by Amber Druce, Curator of Social History
One of the biggest challenges facing museums is a lack of storage space for expanding collections. For the past 10 years, we’ve been rehoming some of the agricultural objects in our collection that don’t have a local link, partly as a response to that, but also to make our collections as relevant as possible. It’s a slow process to do it ethically but it’s all worth it to keep as much of it in the public domain as possible.
We chose the agricultural objects because they were collected for a folk life museum created in 1949. This was Blaise Museum, which instead developed as a social history museum. Now, we only collect objects with a strong Bristol connection and a relevant background story.
The first stage was to catalogue and photograph all the agricultural items in storage at Blaise Museum. Most of them had a register number and paper records, but very few of them were on our electronic database. We needed to make sure all information was readily available (where objects came from, who gave them, measurements, etc). This helped us identify what was most relevant and what could be transferred somewhere more appropriate.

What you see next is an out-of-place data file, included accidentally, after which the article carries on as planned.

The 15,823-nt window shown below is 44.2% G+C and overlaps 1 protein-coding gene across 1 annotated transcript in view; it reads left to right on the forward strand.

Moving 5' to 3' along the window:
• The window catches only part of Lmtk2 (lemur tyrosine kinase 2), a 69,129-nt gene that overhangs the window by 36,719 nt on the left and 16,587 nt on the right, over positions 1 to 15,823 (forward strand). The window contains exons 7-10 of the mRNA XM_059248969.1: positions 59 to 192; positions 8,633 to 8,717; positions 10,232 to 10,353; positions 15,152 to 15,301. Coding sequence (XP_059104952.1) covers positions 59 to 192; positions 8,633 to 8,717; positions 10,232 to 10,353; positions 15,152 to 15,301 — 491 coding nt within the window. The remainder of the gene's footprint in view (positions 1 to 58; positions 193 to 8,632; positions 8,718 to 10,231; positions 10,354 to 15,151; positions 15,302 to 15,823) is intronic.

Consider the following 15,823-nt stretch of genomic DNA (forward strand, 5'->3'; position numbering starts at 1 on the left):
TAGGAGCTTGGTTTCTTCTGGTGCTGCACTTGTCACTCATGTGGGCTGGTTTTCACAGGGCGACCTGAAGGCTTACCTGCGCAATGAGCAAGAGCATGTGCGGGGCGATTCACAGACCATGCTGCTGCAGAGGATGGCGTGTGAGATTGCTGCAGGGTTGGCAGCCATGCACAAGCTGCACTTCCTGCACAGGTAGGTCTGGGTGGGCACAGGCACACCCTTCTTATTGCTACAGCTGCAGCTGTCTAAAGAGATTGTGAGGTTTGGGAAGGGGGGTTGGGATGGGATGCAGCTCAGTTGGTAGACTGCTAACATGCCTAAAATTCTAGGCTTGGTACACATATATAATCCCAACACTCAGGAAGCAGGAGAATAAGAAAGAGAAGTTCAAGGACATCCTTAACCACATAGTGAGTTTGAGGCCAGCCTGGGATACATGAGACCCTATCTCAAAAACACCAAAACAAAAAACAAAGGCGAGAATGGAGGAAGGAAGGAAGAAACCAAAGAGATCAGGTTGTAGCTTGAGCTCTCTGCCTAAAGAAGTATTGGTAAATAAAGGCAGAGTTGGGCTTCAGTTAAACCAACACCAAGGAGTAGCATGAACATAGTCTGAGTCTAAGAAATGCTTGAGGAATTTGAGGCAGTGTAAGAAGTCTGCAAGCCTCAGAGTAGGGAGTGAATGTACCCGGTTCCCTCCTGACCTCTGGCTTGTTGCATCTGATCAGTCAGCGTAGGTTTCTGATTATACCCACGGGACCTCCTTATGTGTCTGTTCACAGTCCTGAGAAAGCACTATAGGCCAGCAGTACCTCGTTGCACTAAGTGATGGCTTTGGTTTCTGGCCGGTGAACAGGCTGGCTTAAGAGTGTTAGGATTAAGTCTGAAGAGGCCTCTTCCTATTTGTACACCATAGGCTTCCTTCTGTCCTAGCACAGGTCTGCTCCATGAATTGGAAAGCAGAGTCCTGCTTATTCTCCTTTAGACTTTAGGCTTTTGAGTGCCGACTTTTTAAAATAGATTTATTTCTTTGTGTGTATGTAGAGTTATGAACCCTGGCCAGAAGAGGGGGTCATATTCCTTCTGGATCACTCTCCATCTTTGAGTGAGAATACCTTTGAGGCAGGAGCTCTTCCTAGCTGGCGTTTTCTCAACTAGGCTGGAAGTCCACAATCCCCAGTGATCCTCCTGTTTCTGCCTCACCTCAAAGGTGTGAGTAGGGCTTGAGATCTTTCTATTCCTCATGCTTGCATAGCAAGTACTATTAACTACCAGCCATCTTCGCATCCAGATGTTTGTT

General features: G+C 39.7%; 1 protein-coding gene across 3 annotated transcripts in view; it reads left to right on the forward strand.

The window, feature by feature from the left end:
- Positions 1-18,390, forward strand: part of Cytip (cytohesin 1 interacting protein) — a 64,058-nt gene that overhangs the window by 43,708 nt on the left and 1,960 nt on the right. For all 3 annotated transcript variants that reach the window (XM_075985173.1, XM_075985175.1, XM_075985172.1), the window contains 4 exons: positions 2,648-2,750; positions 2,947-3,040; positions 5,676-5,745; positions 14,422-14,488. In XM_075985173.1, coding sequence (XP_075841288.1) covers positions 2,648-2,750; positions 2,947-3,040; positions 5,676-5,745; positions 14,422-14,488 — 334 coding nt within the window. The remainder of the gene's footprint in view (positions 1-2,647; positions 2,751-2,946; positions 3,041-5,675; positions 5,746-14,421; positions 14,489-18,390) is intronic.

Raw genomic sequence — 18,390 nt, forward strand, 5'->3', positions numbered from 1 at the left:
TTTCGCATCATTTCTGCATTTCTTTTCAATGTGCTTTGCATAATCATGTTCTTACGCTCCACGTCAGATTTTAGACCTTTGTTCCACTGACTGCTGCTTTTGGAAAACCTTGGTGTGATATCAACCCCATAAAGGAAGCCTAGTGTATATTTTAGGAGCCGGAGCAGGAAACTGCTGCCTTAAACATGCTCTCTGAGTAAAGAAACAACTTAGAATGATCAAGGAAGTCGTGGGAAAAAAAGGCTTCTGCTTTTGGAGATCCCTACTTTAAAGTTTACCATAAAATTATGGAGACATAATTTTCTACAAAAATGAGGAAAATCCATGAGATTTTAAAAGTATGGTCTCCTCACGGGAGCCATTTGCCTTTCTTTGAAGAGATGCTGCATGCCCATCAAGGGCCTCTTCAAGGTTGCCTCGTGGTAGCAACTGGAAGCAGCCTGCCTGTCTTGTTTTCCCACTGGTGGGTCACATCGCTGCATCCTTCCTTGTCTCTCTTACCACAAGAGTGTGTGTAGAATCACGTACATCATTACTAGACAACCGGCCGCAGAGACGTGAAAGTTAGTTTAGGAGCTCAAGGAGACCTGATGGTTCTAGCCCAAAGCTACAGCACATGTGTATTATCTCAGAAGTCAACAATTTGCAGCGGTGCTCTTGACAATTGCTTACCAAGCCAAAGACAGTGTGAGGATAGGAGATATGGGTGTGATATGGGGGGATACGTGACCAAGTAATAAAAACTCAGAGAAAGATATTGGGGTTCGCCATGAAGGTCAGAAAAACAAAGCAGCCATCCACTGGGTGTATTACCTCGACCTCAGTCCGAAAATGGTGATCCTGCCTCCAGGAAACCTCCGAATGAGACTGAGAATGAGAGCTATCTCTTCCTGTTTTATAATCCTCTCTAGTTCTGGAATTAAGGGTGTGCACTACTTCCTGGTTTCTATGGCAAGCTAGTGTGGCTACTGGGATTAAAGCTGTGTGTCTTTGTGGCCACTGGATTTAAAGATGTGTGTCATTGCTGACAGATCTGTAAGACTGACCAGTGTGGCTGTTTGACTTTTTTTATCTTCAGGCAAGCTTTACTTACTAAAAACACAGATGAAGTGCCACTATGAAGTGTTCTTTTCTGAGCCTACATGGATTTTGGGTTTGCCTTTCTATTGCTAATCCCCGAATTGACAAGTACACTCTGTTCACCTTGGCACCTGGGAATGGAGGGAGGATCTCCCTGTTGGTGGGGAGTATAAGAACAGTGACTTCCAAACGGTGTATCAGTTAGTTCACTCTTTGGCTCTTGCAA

We then hired an external specialist to assess the collections. Their report contained recommendations, some of which reinforced the opinion of the curatorial team in respect of items no longer being relevant to Bristol collections. In other cases, strong arguments for retention within Bristol were made and in other cases there was a need for further research and discussion.
Objects were selected for disposal if they fell outside Bristol Museums’ collecting policy, due to being unprovenanced or from a different geographical area. If it wasn’t local, we couldn’t justify keeping it if there was somewhere more appropriate it could be cared for.
These objects were listed on the ‘Find an Object’ section of the Museums Association website for two months, 2018-2019. This gave accredited museums a chance to express an interest in the collections available for rehoming.
We offered provenanced items to their nearest museums and non-provenanced items were offered to the Museum of English Rural Life. An objects list was circulated on the Rural Museums Network mailing list in 2019.
Since then, we’ve rehomed objects to Stroud, the Richard Jefferies Museum, The Auchindrain Trust, Longleat, Aldbourne Heritage Centre, Tiverton Museum, Cotswold Motoring Museum, Staffordshire Archives & Heritage, Chippenham Museum, Ashwell Village Museum, and the Museum of Cider in Hereford, amongst others. After this, we offered objects to a cider history specialist, to Artspace Lifespace and to artist, Pod Farlow, who uses agricultural tools in his work.
Museums have a responsibility to ensure their collections are well managed, actively used and sustainable. Moving agricultural items to more relevant organisations and fully cataloguing the collection has allowed us to better see what’s relevant to Bristol and therefore more likely to be displayed.